Therefore in March 2009 the Bank’s Monetary Policy Committee announced that in addition to setting Bank Rate, it would start to inject money directly into the economy by purchasing assets such as government bonds or other securities – often known as quantitative easing. This means that the instrument of monetary policy shifts towards the quantity of money provided rather than the price at which the Bank lends or borrows money (Bank of England website) Fiscal and Monetary policies come with their own set of advantages and disadvantages.
The most likely argument against its implementation is the substantial lag that accompanies both these policies, for example the time from when the policy has been implemented till the time its impact is felt in the economy. The following section will indicate how the expansionary Fiscal and Monetary Policies impact price stability (inflation rate: 1-3%) and full employment objectives of New Zealand. Both monetary and fiscal policies have a significant impact on inflation.
An Expansionary Monetary policy results in lowering the interest rate (OCR) as previously mentioned that in turn increases the quantity of goods and services demanded at any given price level, hence contributing to shifting aggregate demand to the right. In a climate of recession, where money supply is limited, Inflation is not a significant factor in the decision making of the NZ government or the RBNZ Governor; on the contrary increase in inflation is rather seen as positive sign of growth during recession as it indicates an increase in demand.
This is further evident by the recessionary climate resulting in a drop in inflation as quoted “Inflation is set to plunge over the next year, starting with a 0. 5% fall expected for Q4 2008. Retail spending is expected to be down significantly for November, as weak core sales were amplified by lower spending on fuel (petrol prices fell by 16% in the month). Car sales could see a technical bounce after plunging by 14. 5% in October, but they will remain at very depressed levels. ” The above quote underlies the fact that in the current environment an increase in inflation will be seen as a positive sign.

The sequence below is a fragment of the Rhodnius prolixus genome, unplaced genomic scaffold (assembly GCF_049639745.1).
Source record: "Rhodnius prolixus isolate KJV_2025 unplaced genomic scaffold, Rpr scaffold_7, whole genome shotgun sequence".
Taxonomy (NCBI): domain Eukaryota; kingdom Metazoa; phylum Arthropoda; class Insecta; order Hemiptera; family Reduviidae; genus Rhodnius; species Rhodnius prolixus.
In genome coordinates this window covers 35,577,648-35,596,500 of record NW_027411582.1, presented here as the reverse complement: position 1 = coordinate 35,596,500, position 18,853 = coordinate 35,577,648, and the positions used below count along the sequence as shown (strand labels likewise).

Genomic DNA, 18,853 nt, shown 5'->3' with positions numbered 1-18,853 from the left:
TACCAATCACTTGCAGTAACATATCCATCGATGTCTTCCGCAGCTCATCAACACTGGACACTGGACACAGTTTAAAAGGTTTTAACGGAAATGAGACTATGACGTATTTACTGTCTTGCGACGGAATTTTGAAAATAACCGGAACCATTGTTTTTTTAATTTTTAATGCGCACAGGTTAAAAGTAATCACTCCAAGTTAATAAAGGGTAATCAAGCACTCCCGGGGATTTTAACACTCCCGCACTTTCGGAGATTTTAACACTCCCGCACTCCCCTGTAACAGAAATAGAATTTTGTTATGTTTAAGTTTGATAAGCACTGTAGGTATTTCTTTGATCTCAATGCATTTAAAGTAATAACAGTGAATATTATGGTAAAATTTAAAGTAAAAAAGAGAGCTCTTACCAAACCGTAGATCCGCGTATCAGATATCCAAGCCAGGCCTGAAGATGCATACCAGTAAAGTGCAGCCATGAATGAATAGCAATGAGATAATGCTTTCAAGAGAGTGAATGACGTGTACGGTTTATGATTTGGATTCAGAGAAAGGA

The expansionary fiscal and monetary policy pursued presently fare well in a recessionary climate, however if they are pursued over a long period of time, then they could lead to creating an inflationary gap. An inflationary gap occurs when aggregate demand exceeds supply. This can thus result in “Overheating the economy” i. e. Actual GDP exceeds Potential GDP and leads to a significant Trade deficit and unemployment as well. Figure 2: Inflationary Gap The aim of full employment objective is to keep the level of unemployment in check. The increase of unemployment is accompanied with a recession, due to primarily a drop in aggregate demand.
The impact of the expansionary fiscal and monetary policy as mentioned above results in increasing aggregate demand thus essentially resulting in people demanding and consuming more, which results in people buying more goods and services that consequently results in reducing unemployment as demand exceeds supply as opposed to the current scenario, and thus resulting in more people being employed to meet demand. The impact of this expansionary policy may lead to an increase in inflation; however in the short run there exists a trade-off relationship between unemployment and inflation as can be seen in the figure below.
Figure 3: Philips Curve describing Inverse Relation of Inflation and Unemployment In conclusion, fiscal and monetary policies are tools used by most national governments to control the economy, including the term of reducing inflation and unemployment. Inflation and unemployment are factors that could give negative impact on the economy if either of them is high. Government needs to predict precisely the situation of the economy to issue the right fiscal or monetary policies. It usually takes at least several months for policies to take fully effect. References: Lipsey ; Chrystal, 2011. Economics. 12th ed.